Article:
There’s just been some big news for the Lebanese fashion scene! Nour Takieddine has just shown off her Lebanon-inspired designs to no other than Donatella Versace at the house of Versace in Milan.

Takieddine graduated from the Lebanese American University in 2021 with a Bachelor’s degree in Fashion Design and won the Elie Saab Prix du Jury that same year. Today, the young designer is pursuing her Master’s degree at Parson’s Paris, during which she has had the opportunity to do a collaborative project with the house of Versace.

“As a designer, I am known to be more extravagant, as I create wearable art. I would take garments that are not necessarily wearable and create pieces that will make people question the idea of fashion becoming art,” says Takieddine to Pulse. The designer works through manipulating fabric, specifically embroidery and heat pressed plastic bags, as she factors sustainability into her work. She creates a mix of luxury and banality in her designs.

Someone who would leave an impact

As a kid, arts and crafts was always her favorite activity. Through mini workshops in her garden throughout the summer for her and her friends, Takieddine discovered her true calling and passion for fashion design. “I always wanted to create things out of nothing. As I was surrounded by people doing hand work, like my grandmother with her crochet, or the people in my village doing fabric manipulation. I decided to delve more into the fashion scene and see where my dreams would lead me,” says Takieddine.

The aspiring designer found a sense of pride at hearing Lebanese names on the red carpet, and she was motivated to become not only a designer, but someone who would leave an impact through speaking in the name of their heritage and their culture.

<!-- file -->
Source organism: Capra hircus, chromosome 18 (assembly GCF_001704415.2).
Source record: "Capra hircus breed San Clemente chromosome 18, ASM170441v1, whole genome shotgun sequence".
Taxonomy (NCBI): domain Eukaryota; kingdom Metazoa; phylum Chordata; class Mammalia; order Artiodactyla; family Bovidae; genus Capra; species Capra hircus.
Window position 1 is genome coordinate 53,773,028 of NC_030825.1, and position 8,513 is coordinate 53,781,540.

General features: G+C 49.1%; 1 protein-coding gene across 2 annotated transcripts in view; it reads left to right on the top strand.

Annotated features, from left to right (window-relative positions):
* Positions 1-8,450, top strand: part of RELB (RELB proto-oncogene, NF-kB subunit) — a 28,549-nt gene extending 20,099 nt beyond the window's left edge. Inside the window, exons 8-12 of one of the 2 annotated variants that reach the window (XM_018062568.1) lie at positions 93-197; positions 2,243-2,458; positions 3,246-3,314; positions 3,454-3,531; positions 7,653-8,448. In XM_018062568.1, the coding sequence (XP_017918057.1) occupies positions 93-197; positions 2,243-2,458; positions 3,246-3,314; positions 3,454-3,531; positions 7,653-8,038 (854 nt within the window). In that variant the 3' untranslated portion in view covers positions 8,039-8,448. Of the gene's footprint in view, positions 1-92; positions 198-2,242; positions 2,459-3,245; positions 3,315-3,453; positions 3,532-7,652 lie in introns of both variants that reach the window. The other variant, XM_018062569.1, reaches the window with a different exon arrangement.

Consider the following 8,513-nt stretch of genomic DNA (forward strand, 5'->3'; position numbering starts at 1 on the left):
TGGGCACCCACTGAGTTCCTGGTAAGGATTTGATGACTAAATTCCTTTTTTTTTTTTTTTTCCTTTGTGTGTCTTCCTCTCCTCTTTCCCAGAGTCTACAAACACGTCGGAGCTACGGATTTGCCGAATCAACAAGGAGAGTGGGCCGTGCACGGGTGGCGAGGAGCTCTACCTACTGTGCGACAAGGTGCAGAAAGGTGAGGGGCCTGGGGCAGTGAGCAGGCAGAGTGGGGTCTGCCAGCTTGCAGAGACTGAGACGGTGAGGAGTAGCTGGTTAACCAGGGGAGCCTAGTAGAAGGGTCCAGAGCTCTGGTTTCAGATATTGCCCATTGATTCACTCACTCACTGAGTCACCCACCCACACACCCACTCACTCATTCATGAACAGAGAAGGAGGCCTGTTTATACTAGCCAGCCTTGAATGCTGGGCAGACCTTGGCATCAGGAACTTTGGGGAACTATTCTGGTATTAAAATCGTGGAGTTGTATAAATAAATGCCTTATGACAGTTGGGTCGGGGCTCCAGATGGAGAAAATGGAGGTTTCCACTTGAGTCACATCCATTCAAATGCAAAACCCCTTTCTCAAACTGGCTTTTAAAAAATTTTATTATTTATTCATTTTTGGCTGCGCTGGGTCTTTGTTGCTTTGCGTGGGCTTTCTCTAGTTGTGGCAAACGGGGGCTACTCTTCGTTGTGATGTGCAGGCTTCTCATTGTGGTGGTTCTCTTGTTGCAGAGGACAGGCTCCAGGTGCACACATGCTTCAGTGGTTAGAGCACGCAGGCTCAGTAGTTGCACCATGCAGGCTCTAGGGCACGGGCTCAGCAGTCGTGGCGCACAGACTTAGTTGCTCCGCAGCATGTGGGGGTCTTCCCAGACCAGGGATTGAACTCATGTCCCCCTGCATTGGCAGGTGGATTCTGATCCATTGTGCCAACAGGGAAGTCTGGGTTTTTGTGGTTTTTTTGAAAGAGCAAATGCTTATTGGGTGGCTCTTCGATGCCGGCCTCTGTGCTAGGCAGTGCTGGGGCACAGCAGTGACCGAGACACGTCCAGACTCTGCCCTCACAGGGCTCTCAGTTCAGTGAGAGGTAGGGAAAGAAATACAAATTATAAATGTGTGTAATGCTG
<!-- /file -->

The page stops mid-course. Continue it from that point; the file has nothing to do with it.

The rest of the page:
Whilst doing her MFA program at Parsons, qualified and hand-picked students had the chance to travel to Milan in order to present their collection to the house of Versace. Takieddine and her peers visited the headquarters of the house and went to the archives to view a special exhibition that was specially curated for them. Takieddine had the privilege not only to meet Donatella Versace in person, but to also present her collection. Students were assigned a pair of looks from Gianni and Donatella Versace and had to come up with their own products, garments and performances. Donatella Versace made sure to instruct Takieddine and her classmates to take into consideration the heritage and the DNA of the Italian house and wanted each student to add elements of their own culture to the project.

I personally was assigned a look from the SS91 collection of Gianni Versace, which was a collection mainly focusing on pop culture, the jumpsuit I had to work on had the covers of Vogue magazines patchworked on to it. The second look was the Donatella version of the jumpsuit,” says Takieddine.

Medusa transformed into Fairuz

The designer wanted to focus on a few things; first of all she wanted to represent a part of her identity as a designer and the fact that she is Lebanese, secondly, because Versace has a very strong Greek and Roman baroque style, she decided to study the DNA of the brand and mix that idea with the fact that Lebanon was once part of the Roman Empire. Takieddine ended up focusing on the Baalbek temples, creating a fusion and collages incorporating the temples and elements from Versace’s designs.

It was very important for me to add an icon into the design and Fairuz instantly popped into my mind. Medusa, Versace’s logo, was then transformed into Fairuz’s face in my designs,” says Takieddine. The idea was to mix the styles of Versace’s homeware, such as pillows and bedding, with the lifestyle of Versace women, women who wear, live and breathe the brand. As a result, the designer needed to represent an entire lifestyle in one piece. Takieddine did so by imagining Lebanese women in the 60s, the decadence and the idea of luxury and glamour.

Being the only person selected from the Middle East to go present my collection to the house of Versace was the biggest breakthrough of my life. It is very important to know that you are the only person who can speak about your own country in your very own way and this is what I did through my designs,” says Takieddine.